"Circles" Is Megan Thee Stallion At Her Most Vulnerable

Good News has arrived.

by Shannon Barbour
Rich Fury/Getty Images Entertainment/Getty Images

Today will henceforth be known as the day Megan Thee Stallion destroyed Tory Lanez in under three minutes — with the rest of her new album, Good News, to spare. On the heels of Lanez pleading not guilty to felony assault charges in the July shooting that wounded both her feet, Megan opens her debut studio album with a track featuring a sample of Biggie Smalls' "Who Shot Ya." "Shots Fired" is Megan's side of how the months since the shooting unfolded, and she doesn't hold back, reminding someone — presumably Lanez — that she easily could have given his name to the police instead of remaining quiet at the time: "Should've let them lock your ass up."

Naturally, the song is polarizing the internet, clearly drawing a line between Megan's hotties and Lanez' apologists. But while Twitter's response to "Shots Fired" further emphasized who the Houston rapper's supporters are, it's the song that follows that demands a closer listen. On "Circles," Megan steps back, sets aside her Hot Girl shield, and finally shows her vulnerable side.

"Circles" starts with a "F*ck that n*gga" for good measure before announcing that this song is for every hottie who's been done wrong. In what appears to be a reference to how she called Lanez "genuinely crazy" on Twitter in October for claiming he still views her as a friend, Megan raps, "Crazy-ass n*ggas need to come with a warnin.'" She goes on to reveal that she's still carrying the weight of the extreme lows she experienced the past few years amid her meteoric rise to fame, from losing her mother in March 2019, to the fallout of the July 2020 shooting allegedly involving Lanez, and how she had to go so far as to show her gunshot wounds for people to believe her and understand how unprotected Black women are:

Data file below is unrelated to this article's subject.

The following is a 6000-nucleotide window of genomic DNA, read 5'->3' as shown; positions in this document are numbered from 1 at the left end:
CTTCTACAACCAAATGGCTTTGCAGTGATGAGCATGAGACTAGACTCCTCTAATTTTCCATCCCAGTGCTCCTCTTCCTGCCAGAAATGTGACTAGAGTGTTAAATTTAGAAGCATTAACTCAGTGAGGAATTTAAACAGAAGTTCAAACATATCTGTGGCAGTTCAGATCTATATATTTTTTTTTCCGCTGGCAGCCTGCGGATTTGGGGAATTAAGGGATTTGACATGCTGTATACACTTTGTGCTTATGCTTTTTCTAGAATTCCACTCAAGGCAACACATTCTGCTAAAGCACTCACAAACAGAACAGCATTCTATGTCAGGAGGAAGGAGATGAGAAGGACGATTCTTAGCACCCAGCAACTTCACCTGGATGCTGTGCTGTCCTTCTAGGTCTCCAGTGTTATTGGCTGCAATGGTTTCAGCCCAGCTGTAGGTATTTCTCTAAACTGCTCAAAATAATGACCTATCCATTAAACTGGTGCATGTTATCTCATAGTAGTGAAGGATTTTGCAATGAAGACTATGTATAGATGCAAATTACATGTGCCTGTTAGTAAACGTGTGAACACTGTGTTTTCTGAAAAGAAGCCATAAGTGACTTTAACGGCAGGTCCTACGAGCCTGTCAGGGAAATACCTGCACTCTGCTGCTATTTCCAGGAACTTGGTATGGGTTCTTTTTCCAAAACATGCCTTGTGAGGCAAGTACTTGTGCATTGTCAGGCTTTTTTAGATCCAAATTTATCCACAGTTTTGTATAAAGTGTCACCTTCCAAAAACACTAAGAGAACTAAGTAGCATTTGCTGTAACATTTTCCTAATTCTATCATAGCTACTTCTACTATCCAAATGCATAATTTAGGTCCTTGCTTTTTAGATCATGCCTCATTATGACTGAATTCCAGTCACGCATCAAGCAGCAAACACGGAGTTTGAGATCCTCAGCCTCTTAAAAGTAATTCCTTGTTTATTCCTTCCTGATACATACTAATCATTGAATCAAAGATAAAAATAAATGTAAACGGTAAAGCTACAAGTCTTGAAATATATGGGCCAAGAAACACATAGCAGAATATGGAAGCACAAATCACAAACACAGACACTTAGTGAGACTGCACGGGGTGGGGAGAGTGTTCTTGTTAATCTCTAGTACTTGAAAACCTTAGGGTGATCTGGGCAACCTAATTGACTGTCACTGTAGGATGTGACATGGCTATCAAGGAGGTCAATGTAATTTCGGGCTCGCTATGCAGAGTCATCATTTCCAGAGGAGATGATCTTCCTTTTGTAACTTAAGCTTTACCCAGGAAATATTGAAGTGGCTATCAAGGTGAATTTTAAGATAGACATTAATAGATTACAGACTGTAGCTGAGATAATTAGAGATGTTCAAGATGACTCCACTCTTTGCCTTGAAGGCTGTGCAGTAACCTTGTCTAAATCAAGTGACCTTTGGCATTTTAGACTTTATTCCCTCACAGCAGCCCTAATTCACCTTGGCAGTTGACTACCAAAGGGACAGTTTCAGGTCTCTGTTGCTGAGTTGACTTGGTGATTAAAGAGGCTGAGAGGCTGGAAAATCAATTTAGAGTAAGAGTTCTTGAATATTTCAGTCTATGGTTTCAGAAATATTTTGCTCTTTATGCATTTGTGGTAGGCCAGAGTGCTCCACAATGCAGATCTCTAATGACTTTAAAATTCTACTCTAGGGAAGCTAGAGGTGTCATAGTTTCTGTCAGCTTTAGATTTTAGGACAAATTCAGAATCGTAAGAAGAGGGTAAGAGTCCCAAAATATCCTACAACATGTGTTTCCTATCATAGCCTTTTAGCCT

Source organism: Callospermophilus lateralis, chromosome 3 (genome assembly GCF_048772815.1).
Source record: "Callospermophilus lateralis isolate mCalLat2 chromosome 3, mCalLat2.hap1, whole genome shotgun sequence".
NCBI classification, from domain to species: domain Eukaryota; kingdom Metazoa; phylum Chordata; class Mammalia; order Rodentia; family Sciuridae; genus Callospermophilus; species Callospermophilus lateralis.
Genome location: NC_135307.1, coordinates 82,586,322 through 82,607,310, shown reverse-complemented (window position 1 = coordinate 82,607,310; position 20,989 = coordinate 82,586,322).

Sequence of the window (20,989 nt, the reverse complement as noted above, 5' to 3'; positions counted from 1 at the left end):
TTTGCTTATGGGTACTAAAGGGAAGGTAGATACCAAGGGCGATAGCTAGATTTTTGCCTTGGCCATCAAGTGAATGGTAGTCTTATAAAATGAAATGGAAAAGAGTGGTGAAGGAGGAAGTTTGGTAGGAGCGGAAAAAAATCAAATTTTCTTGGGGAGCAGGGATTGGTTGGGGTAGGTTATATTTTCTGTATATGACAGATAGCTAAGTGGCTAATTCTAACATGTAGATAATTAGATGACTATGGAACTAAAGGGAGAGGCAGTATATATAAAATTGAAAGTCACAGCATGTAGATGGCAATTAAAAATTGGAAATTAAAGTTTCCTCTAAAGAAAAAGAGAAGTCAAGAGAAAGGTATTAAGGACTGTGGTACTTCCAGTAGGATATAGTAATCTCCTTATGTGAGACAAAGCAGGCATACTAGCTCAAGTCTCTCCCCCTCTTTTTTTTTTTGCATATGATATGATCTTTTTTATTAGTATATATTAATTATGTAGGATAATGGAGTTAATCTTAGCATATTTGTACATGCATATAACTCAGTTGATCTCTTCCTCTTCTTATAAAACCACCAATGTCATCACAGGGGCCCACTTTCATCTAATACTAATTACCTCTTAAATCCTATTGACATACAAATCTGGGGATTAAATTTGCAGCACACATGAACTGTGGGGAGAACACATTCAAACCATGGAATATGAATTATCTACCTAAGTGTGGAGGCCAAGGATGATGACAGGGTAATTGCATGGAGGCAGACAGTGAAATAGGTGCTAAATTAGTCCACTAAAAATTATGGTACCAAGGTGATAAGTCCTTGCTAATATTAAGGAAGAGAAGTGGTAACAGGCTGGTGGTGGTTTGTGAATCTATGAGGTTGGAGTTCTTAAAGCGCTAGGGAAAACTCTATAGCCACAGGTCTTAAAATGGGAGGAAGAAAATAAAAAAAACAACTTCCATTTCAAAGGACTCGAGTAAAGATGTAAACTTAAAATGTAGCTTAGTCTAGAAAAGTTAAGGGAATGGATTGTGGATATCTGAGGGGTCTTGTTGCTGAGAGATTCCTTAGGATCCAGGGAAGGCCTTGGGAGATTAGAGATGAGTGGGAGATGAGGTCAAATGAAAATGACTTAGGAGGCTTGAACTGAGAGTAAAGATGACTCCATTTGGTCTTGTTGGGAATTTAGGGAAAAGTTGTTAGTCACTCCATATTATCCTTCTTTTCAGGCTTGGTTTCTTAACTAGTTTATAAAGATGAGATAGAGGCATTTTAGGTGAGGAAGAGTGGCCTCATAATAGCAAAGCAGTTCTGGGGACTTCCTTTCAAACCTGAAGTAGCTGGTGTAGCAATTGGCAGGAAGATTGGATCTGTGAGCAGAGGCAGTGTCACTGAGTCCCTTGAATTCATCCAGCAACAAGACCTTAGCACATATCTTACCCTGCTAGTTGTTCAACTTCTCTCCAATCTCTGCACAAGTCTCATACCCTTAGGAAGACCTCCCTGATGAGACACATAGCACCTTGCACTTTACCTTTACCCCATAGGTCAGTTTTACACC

"Bullet wounds, backstabs, mama died, still sad / At war with myself, in my head, b*tch, it's Baghdad (Yeah) / New n*gga tryna come around and play clean (Hmm) / And my clothes fit tight, but my heart need a seamstress (Ah)."

But make no mistake: Though Megan reveals that she can't be strong all the time (as nobody can), she doesn't want to dwell on those feelings. "Look, I ain't in my feelings with it," she continues in the refrain, slowly calibrating herself for the return of Hot Girl Meg. "Turn around, poke it out, bitch, get it, get it (Get it, get it) / Turn up on 'em, make 'em kill the noise / We ain't goin' back and forth with the lil' boys." She likely knows her real strength lies in her infectious positivity and gleeful embrace of sexuality. But hearing her be vulnerable, if only for a few bars, only strengthens "Circles" and Good News on the whole. Perhaps the best news about Good News is that Megan will continue to embrace every bit of her story and grow from it, inspiring others to do the same.